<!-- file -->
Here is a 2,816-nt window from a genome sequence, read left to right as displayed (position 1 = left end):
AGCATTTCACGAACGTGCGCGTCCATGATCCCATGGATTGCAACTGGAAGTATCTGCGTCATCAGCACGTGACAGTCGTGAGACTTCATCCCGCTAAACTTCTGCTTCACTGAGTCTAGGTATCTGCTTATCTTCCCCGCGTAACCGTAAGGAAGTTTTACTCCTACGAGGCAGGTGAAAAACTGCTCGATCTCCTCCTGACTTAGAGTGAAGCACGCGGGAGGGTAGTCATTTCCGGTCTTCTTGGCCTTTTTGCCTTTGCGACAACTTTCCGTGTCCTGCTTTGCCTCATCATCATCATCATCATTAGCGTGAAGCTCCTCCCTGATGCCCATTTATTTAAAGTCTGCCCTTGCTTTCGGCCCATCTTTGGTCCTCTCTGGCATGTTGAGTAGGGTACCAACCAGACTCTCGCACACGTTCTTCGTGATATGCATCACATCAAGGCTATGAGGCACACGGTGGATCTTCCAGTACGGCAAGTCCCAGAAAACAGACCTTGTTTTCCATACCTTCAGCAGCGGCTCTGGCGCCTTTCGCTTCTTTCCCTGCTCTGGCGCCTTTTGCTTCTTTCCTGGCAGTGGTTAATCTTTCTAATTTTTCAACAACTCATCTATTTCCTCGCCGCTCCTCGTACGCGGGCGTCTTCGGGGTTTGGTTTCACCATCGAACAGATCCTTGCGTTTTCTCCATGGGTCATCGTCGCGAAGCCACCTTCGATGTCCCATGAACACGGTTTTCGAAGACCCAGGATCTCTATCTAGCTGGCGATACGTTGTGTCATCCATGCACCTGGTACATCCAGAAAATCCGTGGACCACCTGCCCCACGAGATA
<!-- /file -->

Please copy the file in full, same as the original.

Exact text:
Here is a 2,816-nt window from a genome sequence, read left to right as displayed (position 1 = left end):
AGCATTTCACGAACGTGCGCGTCCATGATCCCATGGATTGCAACTGGAAGTATCTGCGTCATCAGCACGTGACAGTCGTGAGACTTCATCCCGCTAAACTTCTGCTTCACTGAGTCTAGGTATCTGCTTATCTTCCCCGCGTAACCGTAAGGAAGTTTTACTCCTACGAGGCAGGTGAAAAACTGCTCGATCTCCTCCTGACTTAGAGTGAAGCACGCGGGAGGGTAGTCATTTCCGGTCTTCTTGGCCTTTTTGCCTTTGCGACAACTTTCCGTGTCCTGCTTTGCCTCATCATCATCATCATCATTAGCGTGAAGCTCCTCCCTGATGCCCATTTATTTAAAGTCTGCCCTTGCTTTCGGCCCATCTTTGGTCCTCTCTGGCATGTTGAGTAGGGTACCAACCAGACTCTCGCACACGTTCTTCGTGATATGCATCACATCAAGGCTATGAGGCACACGGTGGATCTTCCAGTACGGCAAGTCCCAGAAAACAGACCTTGTTTTCCATACCTTCAGCAGCGGCTCTGGCGCCTTTCGCTTCTTTCCCTGCTCTGGCGCCTTTTGCTTCTTTCCTGGCAGTGGTTAATCTTTCTAATTTTTCAACAACTCATCTATTTCCTCGCCGCTCCTCGTACGCGGGCGTCTTCGGGGTTTGGTTTCACCATCGAACAGATCCTTGCGTTTTCTCCATGGGTCATCGTCGCGAAGCCACCTTCGATGTCCCATGAACACGGTTTTCGAAGACCCAGGATCTCTATCTAGCTGGCGATACGTTGTGTCATCCATGCACCTGGTACATCCAGAAAATCCGTGGACCACCTGCCCCACGAGATA